Or take the problem of availability of drinking water. On June 19, 2019, Chennai officially declared Day Zero, the day all four of its reservoirs ran out of drinking water. Chennai set up its first desalination plant in 2003 and now has four, but not enough to meet its entire requirement for drinking water. Israel has enough desalinated water to meet its entire requirements, as per Scientific American and the new plant, at Sorek, produces it at a third of the cost in 1990. With its huge coastline, India can do more. If it does not behave like an ostrich.

Israel provided another out-of-the-box solution for another problem, which has not been adopted by our ostrich bureaucracy. That is in the area of crowd control. We use water cannons or rubber bullets which, at times, can be fatal, leading to further protests. Israel developed Skunk, a malodorant, non-lethal method of crowd control, using a liquid infused in the water fired from the cannon. This results in a foul, lingering smell so offensive that the crowd would rather disperse than be drenched in it. Surely an inexpensive, easy way to disperse crowds, one that ought to be adopted by our bureaucracy, once its head is removed from the sand.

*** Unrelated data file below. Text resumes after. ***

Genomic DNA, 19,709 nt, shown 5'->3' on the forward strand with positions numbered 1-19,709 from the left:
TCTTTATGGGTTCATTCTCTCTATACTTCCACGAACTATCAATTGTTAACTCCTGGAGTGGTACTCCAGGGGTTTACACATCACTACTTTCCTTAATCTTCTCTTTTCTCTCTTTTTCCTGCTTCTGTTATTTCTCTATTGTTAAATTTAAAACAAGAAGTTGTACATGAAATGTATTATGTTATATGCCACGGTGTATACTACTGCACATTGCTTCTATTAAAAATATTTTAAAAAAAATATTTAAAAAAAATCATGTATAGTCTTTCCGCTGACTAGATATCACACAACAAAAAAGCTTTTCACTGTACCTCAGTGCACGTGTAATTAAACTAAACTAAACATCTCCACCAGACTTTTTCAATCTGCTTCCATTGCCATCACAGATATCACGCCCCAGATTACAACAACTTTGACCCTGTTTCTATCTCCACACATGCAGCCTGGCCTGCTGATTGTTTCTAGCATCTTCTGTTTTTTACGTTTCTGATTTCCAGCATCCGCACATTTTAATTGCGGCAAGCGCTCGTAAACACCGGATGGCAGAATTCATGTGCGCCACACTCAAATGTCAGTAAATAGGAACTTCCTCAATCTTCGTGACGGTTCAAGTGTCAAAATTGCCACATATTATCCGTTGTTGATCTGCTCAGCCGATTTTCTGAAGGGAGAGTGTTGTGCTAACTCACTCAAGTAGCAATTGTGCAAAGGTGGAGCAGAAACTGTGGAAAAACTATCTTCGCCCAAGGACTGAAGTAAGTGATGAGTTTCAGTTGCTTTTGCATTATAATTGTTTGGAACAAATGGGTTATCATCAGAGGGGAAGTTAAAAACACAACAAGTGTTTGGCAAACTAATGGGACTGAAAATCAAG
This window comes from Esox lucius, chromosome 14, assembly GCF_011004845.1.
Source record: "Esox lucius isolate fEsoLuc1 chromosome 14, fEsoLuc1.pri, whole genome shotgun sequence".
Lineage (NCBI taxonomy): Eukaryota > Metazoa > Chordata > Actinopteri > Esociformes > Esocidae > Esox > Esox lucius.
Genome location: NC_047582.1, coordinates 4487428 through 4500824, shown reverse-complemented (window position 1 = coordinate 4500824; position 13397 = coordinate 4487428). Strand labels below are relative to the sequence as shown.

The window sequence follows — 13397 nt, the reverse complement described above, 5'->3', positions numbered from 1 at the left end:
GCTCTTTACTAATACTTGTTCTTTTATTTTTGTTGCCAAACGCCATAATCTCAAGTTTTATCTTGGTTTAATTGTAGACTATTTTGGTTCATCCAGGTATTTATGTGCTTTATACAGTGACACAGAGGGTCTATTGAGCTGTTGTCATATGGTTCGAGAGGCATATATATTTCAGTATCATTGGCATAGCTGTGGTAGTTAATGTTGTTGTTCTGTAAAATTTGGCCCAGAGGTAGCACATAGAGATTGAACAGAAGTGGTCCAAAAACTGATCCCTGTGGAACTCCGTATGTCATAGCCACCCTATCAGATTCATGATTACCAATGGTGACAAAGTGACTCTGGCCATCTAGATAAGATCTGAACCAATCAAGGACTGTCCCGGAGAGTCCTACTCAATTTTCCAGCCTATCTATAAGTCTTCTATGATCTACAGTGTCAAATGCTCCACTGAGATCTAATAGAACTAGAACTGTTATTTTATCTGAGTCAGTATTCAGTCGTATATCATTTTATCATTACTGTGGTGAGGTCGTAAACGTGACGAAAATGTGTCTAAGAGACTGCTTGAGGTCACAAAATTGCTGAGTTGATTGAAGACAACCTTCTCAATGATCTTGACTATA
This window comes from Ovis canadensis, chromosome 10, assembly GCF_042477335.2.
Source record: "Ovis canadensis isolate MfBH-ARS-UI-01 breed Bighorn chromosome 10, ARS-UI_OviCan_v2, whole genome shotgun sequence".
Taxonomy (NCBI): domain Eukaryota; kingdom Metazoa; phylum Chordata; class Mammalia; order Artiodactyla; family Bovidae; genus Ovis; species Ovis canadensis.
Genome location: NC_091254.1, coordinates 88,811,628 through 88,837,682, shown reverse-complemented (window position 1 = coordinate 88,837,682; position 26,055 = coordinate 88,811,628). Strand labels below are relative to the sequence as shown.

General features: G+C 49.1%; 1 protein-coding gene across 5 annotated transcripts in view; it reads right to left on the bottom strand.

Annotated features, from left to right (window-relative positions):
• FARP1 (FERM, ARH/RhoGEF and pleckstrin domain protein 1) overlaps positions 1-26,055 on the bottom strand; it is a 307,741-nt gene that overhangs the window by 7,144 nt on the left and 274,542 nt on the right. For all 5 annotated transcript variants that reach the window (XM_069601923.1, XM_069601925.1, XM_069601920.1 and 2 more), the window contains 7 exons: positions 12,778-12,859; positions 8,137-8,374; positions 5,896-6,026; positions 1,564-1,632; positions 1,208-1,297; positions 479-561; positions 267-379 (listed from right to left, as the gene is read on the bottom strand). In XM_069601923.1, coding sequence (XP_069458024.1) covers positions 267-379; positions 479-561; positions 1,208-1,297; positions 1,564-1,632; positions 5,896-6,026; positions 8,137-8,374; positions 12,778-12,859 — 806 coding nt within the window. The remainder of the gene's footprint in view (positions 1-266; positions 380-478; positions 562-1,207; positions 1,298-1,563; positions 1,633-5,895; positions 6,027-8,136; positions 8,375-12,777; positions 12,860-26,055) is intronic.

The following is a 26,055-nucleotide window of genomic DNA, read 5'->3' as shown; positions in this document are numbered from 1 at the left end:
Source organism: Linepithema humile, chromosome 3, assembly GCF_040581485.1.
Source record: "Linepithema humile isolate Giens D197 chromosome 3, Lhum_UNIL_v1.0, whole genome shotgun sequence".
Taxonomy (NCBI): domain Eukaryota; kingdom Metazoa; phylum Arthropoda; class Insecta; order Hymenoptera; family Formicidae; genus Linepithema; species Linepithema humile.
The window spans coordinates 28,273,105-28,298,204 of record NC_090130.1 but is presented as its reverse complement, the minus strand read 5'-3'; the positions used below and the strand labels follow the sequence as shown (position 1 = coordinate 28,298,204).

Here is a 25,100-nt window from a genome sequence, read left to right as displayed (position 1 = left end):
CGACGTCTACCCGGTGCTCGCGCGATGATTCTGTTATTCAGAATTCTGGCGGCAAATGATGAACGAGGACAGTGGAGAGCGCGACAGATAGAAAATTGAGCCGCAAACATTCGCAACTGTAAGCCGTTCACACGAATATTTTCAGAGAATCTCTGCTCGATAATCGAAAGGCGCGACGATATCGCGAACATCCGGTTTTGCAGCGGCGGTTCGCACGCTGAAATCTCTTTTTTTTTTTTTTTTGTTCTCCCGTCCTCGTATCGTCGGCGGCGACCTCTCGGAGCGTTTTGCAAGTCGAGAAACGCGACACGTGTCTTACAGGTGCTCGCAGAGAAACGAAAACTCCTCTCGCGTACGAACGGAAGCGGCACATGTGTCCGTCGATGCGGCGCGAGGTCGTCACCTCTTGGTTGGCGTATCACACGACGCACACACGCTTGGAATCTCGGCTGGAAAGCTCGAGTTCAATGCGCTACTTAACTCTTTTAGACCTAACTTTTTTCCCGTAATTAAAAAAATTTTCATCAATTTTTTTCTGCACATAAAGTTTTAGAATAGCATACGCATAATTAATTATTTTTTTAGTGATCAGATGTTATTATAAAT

Despite bureaucratic insouciance, judicial lethargy and investigative indifference, India plows ahead. Swiss investment bank UBS, which just a month ago, opined that India’s market was too expensively priced, giving it an ‘underweight’ rating,  and China’s provided better value, giving it a double upgrade, now says, in its Nov 10, 2021 report “India’s Economic Perspectives”, that India will remain one of the fastest growing Emerging Markets in FY 2023E. Mark Mobius, former Chairman of Templeton Emerging Markets, is betting on a 50 year rally in India, as China slows.